"This may have contributed to the unauthorized access of the three Linode customer accounts mentioned above, which were logged into via manager.linode.com. The affected customers were notified immediately. We have found no other evidence of access to Linode infrastructure, including host machines and virtual machine data.
"The entire Linode team has been working around the clock to address both this issue and the ongoing DDoS attacks. We’ve retained a well-known third-party security firm to aid in our investigation. Multiple Federal law enforcement authorities are also investigating and have cases open for both issues. When the thorough investigation is complete, we will share an update on the findings.
"You may be wondering if the same person or group is behind these malicious acts. We are wondering the same thing. At this point we have no information about who is behind either issue. We have not been contacted by anyone taking accountability or making demands. The acts may be related and they may not be.
"The security of your data, the functionality of your servers, and your confidence in Linode are extremely important to all of us. While we feel victimized ourselves, we understand it is our responsibility, and our privilege as your host, to provide the best possible security and service. You can help further enhance the security of your account by always using strong passwords, enabling two-factor authentication, and never using the same password at multiple services.
"We sincerely apologize for the recent disruptions in your Linode service. Thank you for your patience, understanding and ongoing trust in Linode."
Sad. We spent >$10k/month with them for a while, before their shit started falling apart. They didn't appear to care at all when we left, so I suppose they have an awful lot of large customers who just don't mind their stack disintegrating beneath them every sixty days at most.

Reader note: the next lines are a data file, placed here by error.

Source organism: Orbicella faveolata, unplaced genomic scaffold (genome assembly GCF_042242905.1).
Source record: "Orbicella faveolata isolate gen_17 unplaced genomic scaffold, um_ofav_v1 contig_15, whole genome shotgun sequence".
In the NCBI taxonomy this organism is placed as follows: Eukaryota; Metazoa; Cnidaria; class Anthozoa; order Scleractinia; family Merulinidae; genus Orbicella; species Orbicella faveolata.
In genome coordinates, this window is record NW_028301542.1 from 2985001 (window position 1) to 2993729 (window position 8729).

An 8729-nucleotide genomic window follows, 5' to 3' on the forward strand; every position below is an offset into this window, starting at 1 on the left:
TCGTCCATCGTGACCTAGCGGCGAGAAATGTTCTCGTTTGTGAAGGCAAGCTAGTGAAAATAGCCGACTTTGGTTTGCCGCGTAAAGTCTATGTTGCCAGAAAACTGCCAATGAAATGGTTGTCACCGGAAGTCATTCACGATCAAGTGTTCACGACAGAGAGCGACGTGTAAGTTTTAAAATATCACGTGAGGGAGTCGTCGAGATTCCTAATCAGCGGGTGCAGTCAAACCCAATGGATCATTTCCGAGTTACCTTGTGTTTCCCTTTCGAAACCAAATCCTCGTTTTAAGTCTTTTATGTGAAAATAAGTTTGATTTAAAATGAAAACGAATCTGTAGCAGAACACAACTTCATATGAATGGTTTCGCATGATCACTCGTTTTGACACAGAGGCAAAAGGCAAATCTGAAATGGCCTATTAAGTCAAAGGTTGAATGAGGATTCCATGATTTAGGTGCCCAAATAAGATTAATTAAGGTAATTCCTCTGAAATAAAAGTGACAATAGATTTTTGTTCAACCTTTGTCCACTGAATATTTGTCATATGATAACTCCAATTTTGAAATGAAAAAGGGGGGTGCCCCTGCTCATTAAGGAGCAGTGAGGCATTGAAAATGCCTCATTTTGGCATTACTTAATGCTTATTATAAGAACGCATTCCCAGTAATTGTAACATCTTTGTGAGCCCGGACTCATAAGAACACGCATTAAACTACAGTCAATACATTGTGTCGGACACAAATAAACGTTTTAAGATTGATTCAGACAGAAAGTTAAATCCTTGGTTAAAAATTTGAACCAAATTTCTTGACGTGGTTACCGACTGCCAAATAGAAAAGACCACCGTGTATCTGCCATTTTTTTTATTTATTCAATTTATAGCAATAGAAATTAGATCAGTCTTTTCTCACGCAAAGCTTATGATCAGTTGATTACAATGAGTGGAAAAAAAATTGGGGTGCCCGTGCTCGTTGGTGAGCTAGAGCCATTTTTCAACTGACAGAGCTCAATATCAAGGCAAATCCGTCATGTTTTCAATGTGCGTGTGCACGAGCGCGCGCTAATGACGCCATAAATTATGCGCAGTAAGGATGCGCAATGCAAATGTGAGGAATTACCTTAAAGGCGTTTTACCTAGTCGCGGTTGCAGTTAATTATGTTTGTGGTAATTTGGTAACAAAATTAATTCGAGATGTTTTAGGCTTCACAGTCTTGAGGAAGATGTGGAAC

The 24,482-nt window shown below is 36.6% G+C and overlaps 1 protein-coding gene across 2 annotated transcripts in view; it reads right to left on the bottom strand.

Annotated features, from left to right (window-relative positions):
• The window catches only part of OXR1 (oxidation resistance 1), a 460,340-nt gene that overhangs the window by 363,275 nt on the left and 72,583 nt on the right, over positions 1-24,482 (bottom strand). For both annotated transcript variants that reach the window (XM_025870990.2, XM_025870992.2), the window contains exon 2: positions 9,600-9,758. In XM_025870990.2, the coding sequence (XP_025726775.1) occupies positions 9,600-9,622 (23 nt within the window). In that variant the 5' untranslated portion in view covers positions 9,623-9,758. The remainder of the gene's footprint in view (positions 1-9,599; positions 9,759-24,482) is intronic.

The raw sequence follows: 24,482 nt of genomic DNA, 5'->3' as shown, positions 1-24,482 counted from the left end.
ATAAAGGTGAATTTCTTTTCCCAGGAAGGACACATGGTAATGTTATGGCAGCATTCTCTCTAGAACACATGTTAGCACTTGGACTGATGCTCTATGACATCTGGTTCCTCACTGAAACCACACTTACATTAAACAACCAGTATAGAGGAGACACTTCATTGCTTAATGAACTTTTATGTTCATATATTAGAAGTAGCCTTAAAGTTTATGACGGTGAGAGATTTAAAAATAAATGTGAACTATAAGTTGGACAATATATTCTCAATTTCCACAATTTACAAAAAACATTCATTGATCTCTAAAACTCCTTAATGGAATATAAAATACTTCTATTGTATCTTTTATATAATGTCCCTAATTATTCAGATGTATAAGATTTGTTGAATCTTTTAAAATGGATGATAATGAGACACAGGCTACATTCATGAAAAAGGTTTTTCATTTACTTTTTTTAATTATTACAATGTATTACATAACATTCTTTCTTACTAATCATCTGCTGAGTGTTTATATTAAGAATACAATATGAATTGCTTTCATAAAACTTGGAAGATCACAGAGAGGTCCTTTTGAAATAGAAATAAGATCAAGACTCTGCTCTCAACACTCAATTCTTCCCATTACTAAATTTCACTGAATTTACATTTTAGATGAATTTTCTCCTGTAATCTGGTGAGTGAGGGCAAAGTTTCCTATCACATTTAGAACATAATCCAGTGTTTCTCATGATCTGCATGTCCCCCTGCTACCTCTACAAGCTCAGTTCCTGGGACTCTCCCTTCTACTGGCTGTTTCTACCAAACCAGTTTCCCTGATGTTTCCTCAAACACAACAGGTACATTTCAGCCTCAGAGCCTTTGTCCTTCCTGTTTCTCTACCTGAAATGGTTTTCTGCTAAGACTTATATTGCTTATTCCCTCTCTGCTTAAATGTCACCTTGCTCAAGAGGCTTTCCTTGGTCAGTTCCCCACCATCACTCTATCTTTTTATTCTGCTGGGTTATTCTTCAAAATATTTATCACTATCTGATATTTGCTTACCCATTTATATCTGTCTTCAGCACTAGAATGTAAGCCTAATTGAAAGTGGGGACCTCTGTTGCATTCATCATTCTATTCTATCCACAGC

At what point should Linode start thinking damage control? DDoS, breaches, lack of transparency...
Once we'd done the initial up sticks and move to AWS, our first priority was to use their redundancy and failover to the fullest (six months of sleepless nights due to linode made this rather front and foremost in our minds) - so nothing that's happened at AWS has ever been anything more than an inconvenience - we've managed five nines since the move - before, we managed one.
They did obligingly increase these caps when we begged them to do so, but at that point the writing was on the wall, and we kept on bumping into other weird and wonderful limitations and issues, such as the fact that someone running an intense job on the same host could bring our VPS's to an absolute crawl.
It really is a shame, as we desperately wanted to make it work, as we liked Chris's hands on approach (very much like ours), but ultimately our confidence in them was so eroded by the point that things started going genuinely wrong on their end that we had no choice but to leave.
As I said, we kept random small single-server stuff (wordpress sites mostly) there, as if you're not dealing with their networking, performance is generally OK - but the network limitations were an absolute clincher for us, and it was at one point literally every day that we'd find that one of their switches had broken, or we couldn't ARP IP's for no apparent reason, etc. etc.
Unless they've moved?
Likely the server hosting the blog is being DDoSed too. I feel bad for them, but they should know a bit better already...
Attacking a blog talking about the hack? It sure seems that someone has a grudge against Linode. :-/
Linode, Github, Stackoverflow, Imgur, they've all been targeted. But what do they have in common? In a word: popularity. The core reason these sites are targeted is because it is impressive to others.
The source of this is typically two fold:
- For the lolz. Someone with a botnet just wants to show off, taking down something known gives them more notoriety.